March 2003
Article Features
  Heightening Breast Cancer Awareness Among African-American Women
Size at Birth Linked with Risk of Breast Cancer in Women Under 50
Single-Fraction Radiotherapy for Painful Bone Metastases
Bush Proposes Increased Funding for Cancer Screening
Scientists Unlock Secrets of Cancer's Eternal Youth
Targeting Breast Cancer Drug Therapy for Individual Patients
Abnormal Number of Chromosomes is One Step in Cancer Development
Depression and Breast Cancer Survival
New Insights Regarding the Tumor-Suppressor Gene P53
Gene Loss Creates Age- and Gender-Dependent Cancer Syndrome In Mice
Survey Finds Loved Ones Outpace Support Groups in Cancer Care
Radiologist Training May Affect Accuracy of Mammogram Interpretation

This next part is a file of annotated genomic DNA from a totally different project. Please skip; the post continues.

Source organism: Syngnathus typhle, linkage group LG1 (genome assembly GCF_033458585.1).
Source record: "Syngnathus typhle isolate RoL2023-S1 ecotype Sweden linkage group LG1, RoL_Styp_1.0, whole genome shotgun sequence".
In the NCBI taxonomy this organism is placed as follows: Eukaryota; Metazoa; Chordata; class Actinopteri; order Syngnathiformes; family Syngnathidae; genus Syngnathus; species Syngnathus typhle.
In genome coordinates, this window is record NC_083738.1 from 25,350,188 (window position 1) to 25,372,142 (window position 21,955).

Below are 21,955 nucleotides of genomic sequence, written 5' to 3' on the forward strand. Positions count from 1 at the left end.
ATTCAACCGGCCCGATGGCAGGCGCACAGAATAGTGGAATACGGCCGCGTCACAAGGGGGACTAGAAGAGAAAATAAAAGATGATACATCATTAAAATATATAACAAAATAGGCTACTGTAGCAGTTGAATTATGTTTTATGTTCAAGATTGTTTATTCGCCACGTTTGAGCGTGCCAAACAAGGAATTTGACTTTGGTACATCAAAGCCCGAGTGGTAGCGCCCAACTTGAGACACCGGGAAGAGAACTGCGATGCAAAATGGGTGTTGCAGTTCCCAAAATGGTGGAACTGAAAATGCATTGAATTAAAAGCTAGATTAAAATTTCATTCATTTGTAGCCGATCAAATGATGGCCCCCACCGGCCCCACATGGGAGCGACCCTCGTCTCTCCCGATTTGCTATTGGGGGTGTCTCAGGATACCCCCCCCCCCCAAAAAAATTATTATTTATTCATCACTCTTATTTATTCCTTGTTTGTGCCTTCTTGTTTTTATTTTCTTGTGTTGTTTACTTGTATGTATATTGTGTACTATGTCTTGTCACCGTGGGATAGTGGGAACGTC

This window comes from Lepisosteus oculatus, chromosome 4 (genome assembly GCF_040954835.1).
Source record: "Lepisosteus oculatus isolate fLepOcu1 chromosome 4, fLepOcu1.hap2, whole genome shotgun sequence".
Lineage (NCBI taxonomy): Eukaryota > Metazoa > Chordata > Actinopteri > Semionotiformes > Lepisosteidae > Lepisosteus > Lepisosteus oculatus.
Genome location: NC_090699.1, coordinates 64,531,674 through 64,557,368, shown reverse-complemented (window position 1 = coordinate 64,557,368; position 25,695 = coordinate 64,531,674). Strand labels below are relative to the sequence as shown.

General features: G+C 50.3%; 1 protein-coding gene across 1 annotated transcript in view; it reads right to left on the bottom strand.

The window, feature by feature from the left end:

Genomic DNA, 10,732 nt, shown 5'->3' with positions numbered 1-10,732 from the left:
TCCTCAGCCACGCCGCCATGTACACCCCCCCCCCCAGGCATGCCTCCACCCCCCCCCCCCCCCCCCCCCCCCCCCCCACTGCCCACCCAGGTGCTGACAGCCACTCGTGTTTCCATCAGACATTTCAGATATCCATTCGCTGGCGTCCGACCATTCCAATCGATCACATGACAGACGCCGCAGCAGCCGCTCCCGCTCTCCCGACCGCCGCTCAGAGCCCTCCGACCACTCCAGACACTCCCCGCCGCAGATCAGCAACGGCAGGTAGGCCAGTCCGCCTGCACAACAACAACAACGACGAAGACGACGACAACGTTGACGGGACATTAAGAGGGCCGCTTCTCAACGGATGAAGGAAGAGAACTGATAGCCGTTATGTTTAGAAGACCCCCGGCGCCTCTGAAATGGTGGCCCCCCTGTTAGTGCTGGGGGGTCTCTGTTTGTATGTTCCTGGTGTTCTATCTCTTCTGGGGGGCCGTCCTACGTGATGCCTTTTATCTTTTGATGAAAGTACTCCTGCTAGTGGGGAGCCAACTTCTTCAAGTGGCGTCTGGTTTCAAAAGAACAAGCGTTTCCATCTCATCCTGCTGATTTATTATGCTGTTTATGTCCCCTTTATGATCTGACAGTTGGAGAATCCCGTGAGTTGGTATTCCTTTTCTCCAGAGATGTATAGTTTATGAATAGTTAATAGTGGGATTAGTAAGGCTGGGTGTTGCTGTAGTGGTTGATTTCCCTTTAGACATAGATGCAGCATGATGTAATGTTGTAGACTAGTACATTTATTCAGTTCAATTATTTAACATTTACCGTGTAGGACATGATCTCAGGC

Structure of Key Breast Cancer Receptor Determined


Complementry Articles
Targeted Immunotherapy Eradicates Cancer in Mice


Estrogen Receptor Status in Ductal Carcinoma In Situ Predicts Effectiveness of Tamoxifen Therapy.

Prepared by Dr. Pedram Argani, lead pathologist for breast cancer at Johns Hopkins.

The estrogen receptor is present in normal breast epithelium, where it mediates cell proliferation (growth) in response to hormonal changes in the menstrual cycle. Estrogen receptor is present in approximately two-thirds of invasive breast carcinomas, where is presumably mediates hormonally driven tumor growth. In other words, the normal estrogen in the body stimulates the tumor to grow, just as it stimulates the normal breast epithelium to grow. The presence of estrogen receptor in invasive carcinoma is a favorable prognostic factor, since outcome is slightly better regardless of the therapy given. More importantly, the presence of estrogen receptor in invasive carcinoma is an important predictive factor of response to endocrine therapy; specifically, Tamoxifen. In general, estrogen receptor positive tumors respond, estrogen receptor negative tumors do not

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